Rating: Four and a half stars out of five. Amazing product that I will repurchase, but $26 for a scrap of sponge? Seriously? Come on now.

Verdict: The beautyblender is expensive (sigh), but worth the splurge. Sorry, Sam and Nic—I love many of the Real Techniques brushes, but I'm going big on my foundation sponge! Beautyblender forever!

Available: Sephora and for $26 Canadian. I've also seen it at Shoppers Drug Mart.

Have you tried the beautyblender and compared it to sponges by other brands? What did you think? Let me know in the comments! 

Disclosure: This product was purchased by Eyeshadow Addict. 

Real Techniques Miracle Complexion Sponge: Review and Photos

The new Real Techniques Miracle Complexion Sponge.

If you're not already familiar with Sam and Nic, the makeup artists behind the Pixiwoo YouTube channel, Two Magazine, the Real Techniques makeup brush line, and more…you're welcome! I'm about to introduce you to something wonderful.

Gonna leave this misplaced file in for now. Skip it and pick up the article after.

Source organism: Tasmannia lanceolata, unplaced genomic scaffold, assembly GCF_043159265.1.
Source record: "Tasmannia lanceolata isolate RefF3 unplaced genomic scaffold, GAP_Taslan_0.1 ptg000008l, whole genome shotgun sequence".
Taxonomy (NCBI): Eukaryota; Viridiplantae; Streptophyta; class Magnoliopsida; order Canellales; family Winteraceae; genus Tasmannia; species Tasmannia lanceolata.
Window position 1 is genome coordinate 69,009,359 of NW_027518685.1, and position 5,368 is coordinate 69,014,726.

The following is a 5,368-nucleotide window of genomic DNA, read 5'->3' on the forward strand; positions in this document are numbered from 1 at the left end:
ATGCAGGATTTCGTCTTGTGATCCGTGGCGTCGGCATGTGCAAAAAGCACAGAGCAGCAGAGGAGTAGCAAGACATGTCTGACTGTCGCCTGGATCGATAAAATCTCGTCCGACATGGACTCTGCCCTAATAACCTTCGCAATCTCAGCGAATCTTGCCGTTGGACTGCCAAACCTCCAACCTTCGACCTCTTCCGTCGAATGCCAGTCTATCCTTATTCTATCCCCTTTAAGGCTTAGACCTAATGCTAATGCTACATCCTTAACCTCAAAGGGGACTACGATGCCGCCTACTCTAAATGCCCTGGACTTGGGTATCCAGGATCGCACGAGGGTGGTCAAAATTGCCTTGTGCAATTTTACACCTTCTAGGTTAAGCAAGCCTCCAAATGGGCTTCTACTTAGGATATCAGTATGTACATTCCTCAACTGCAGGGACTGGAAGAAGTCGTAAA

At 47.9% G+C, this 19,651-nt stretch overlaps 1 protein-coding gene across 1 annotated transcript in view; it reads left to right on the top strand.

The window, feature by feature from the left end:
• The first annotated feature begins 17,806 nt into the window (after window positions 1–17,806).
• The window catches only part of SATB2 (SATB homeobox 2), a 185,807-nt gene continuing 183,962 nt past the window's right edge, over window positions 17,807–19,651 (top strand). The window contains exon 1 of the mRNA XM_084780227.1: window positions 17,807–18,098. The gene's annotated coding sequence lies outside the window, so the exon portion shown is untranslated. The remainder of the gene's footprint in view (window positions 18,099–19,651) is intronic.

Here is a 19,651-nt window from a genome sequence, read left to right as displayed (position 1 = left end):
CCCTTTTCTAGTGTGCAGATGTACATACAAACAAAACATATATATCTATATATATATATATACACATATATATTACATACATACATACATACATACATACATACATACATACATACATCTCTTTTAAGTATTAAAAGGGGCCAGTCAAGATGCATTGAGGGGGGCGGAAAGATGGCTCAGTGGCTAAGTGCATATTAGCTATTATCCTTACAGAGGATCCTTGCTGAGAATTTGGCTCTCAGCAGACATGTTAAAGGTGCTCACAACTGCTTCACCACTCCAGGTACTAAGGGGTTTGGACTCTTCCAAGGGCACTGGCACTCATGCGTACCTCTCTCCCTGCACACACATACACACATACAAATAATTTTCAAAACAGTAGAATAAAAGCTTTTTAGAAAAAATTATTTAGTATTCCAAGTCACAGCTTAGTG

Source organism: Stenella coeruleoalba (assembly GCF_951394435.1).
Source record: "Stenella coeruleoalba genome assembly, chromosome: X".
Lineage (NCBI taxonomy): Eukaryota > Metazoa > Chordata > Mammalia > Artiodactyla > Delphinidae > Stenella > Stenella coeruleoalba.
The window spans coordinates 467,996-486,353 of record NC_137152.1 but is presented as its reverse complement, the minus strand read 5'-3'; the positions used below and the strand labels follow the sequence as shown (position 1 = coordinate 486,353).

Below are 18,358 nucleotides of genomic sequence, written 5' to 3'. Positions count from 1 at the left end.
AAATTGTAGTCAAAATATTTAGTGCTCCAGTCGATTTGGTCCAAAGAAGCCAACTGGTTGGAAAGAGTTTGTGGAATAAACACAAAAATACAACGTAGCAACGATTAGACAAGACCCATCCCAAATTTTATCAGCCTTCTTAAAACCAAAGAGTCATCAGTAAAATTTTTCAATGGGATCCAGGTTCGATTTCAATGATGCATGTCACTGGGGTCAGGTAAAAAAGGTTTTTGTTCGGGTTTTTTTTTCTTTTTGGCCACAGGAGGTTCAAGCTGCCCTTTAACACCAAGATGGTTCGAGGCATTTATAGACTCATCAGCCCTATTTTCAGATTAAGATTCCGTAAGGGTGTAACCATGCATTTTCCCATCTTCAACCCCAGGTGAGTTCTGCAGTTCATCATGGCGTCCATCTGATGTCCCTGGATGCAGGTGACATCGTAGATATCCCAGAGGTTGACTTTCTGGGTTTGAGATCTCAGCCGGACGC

Sam and Nic, based in the U.K., are sisters and partners, and their makeup tutorials are some of the best online, in my opinion. They seem quite committed to helping the average person with his or her makeup in their tutorials, and to back that up, they have a line of great-quality brushes at average-person prices. No more of this trading your right arm $50 for a lone makeup brush. Their average brush is priced at about $10. Thanks, ladies!

The Miracle Complexion Sponge is a new addition to their line, meant to compete with the much more expensive Beauty Blender Sponge. I've never actually tried a Beauty Blender, so I can't compare the two products. After using the RT sponge for the last few weeks, though, I can say that if you like applying your base with a sponge, you'll probably like this product. 


  • It's soft and feels comfortable against the skin
  • It's easy and quick to use
  • It leaves a great, natural-looking finish to your foundation—even if you're using full-coverage products (which I do almost daily)
  • The contours of the sponge make it fairly easy to get at hard-to-reach spots on the face